If you're interested in open hardware, you should point yourself towards New York next month. Registration has opened for the second Open Hardware Summit, to be held September 15. Conveniently, this again will take place two days before Maker Faire: NYC. Both will be in the New York Hall of Science. What more could an open hardware lover ask for?
Open Hardware Summit
The one-day Open Hardware Summit was founded by Alicia Gibb of Bug Labs, and engineer/artist Ayah Bdeir. You may recall this past February's success, following last year's Open Hardware Summit, of the release of the first version of the Open Hardware Definition. Last month, CERN turned this into an Open Hardware License.
For the first OHS, 350 people gathered to discuss how to get open hardware to market as well as to talk about the problems around design, protocols, and licensing.
Early bird tickets have already sold out for 2011, and the remaining tickets will be limited as well. You can follow @ohsummit or join the OHS mailing list if you want to be sure you get a chance at them.
Maker Faire: NYC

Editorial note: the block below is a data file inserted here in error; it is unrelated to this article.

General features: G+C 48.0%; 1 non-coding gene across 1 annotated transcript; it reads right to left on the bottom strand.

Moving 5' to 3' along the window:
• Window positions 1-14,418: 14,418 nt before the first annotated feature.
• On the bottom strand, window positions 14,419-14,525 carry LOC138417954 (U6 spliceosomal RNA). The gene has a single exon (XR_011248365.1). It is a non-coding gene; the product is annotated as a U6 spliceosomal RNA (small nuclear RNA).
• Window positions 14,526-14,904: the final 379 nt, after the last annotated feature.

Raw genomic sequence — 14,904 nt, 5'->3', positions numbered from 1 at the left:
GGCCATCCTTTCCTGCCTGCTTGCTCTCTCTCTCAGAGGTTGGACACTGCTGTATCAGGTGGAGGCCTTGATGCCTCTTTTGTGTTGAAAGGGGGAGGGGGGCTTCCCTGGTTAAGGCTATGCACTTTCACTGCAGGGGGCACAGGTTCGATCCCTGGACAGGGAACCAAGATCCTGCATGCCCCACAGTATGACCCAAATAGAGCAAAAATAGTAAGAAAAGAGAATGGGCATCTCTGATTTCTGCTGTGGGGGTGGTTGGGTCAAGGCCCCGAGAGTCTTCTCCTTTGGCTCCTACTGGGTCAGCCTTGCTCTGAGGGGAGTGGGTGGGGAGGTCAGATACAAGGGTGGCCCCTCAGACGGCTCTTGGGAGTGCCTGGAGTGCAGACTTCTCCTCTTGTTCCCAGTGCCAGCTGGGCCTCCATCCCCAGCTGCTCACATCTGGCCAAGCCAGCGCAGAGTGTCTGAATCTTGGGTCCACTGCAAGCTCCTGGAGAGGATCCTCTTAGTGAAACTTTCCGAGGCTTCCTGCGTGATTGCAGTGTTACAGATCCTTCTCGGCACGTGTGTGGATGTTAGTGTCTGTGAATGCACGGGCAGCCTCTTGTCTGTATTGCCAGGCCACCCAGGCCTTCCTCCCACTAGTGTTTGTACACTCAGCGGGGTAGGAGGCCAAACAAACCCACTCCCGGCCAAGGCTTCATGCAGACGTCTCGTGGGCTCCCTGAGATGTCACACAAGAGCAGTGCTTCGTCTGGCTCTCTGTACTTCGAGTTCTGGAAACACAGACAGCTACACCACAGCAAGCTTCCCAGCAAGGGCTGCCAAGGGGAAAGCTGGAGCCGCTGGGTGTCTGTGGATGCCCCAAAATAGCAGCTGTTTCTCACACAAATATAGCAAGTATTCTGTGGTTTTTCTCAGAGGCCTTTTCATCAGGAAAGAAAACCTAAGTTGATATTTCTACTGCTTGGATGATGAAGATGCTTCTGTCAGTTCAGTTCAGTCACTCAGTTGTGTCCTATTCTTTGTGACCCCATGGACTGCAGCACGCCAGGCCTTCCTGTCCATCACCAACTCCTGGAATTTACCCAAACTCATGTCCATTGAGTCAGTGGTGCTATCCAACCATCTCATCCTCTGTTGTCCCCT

Two days later, you can head over to Maker Faire to see open hardware in action. Maker Faire is already a much more well-known event, having spawned sanctioned "Mini Maker Faire" events across the country, as well as in the UK and Canada. The New York show is one of three "Featured Faires." (The other two are the original Bay Area faire and the Detroit faire.)
Maker Faire: NYC's call for entries has been extended to August 20, so if you'd like to get your project into the show, it's not too late to apply. If you're more of an "interested attendee" sort, you can browse last year's list of exhibitors to see the kinds of things you can expect. When it comes to open source projects, that includes projects like 3D Printer Village, a scanning tunneling microscope (STM), eye tracking, and arcade games.